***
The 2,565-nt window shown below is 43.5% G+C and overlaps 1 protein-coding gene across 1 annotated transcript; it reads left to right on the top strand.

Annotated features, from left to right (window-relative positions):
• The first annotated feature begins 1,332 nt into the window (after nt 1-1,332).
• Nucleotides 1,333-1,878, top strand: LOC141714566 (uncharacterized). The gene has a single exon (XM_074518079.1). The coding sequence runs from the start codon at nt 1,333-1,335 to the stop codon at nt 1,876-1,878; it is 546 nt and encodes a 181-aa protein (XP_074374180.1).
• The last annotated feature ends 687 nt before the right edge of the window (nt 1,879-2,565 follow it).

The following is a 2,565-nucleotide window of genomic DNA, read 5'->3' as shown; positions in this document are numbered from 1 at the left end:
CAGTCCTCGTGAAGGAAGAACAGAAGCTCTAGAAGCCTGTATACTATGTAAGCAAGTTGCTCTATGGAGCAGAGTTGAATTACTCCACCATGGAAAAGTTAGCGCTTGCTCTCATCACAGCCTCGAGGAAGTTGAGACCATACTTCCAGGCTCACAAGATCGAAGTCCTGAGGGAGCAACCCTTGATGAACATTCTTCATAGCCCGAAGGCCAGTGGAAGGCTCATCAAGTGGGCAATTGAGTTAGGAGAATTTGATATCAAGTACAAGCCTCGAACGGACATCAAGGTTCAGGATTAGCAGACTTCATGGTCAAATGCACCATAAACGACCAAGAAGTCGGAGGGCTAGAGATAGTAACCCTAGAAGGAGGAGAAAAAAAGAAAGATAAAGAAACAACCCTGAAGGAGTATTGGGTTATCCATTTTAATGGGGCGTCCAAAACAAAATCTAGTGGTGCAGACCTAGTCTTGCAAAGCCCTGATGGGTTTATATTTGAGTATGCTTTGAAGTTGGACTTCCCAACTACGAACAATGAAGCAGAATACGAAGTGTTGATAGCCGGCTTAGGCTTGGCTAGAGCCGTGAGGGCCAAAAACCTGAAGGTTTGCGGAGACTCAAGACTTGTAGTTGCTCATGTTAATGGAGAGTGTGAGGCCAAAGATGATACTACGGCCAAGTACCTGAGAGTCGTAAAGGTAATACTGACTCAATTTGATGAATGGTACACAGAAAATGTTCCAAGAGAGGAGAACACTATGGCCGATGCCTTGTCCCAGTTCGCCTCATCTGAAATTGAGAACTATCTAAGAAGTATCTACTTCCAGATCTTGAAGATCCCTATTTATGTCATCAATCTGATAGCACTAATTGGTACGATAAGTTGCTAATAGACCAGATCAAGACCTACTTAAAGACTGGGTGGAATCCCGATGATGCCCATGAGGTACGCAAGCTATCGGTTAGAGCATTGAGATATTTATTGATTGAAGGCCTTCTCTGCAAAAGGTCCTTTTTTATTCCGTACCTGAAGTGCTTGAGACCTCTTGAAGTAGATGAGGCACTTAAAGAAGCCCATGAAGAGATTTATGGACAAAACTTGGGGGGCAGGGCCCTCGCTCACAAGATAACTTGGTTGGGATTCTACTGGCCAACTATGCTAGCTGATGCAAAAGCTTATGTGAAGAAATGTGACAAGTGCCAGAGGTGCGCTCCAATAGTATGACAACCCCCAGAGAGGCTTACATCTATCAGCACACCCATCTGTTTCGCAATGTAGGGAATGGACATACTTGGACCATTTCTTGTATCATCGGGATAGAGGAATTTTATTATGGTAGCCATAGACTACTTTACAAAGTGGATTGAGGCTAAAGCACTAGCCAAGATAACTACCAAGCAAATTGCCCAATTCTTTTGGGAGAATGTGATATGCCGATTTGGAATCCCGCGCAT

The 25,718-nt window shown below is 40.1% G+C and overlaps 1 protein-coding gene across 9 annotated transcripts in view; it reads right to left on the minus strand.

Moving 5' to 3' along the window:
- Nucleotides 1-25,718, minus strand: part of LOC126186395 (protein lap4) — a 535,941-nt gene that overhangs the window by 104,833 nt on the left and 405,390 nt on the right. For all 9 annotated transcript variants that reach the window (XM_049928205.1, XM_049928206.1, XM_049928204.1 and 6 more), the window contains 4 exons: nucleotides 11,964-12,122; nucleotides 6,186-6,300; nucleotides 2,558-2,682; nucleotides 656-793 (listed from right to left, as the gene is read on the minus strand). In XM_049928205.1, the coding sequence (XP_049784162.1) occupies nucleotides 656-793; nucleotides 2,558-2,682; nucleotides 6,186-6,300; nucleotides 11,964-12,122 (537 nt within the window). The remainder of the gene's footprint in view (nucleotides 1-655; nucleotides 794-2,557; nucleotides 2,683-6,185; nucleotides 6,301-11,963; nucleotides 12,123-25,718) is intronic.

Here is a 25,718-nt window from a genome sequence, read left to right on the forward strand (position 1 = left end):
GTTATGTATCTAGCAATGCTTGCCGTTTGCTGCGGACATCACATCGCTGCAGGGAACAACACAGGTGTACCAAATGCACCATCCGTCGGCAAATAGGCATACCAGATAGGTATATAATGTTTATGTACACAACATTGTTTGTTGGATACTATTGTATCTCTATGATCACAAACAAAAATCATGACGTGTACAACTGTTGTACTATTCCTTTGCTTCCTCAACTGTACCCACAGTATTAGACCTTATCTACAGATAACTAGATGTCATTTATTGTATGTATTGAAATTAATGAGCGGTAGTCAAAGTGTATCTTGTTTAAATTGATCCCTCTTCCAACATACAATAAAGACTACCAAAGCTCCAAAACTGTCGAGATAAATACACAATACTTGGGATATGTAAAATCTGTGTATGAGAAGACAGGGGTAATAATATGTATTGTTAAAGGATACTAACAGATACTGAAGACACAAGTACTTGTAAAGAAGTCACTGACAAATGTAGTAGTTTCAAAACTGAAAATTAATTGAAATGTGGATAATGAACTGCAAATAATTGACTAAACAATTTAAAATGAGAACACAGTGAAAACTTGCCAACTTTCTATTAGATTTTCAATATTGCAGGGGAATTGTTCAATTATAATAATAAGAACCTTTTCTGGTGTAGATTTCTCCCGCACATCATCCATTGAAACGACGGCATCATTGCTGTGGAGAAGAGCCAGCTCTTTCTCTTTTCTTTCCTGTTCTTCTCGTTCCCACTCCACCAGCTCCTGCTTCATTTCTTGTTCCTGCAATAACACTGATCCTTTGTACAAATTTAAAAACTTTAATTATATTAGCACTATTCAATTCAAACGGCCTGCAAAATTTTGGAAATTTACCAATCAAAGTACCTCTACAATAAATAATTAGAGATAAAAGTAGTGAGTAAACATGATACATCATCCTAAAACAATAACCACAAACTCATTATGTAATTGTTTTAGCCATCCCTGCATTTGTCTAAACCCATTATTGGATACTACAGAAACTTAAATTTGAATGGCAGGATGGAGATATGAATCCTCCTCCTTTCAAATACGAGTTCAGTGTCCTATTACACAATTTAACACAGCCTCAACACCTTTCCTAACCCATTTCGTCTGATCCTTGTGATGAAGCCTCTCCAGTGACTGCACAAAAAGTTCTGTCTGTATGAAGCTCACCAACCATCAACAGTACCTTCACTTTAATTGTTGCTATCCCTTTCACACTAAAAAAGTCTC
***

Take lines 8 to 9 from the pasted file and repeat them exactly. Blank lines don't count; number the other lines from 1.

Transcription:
The 25,718-nt window shown below is 40.1% G+C and overlaps 1 protein-coding gene across 9 annotated transcripts in view; it reads right to left on the minus strand.

Moving 5' to 3' along the window: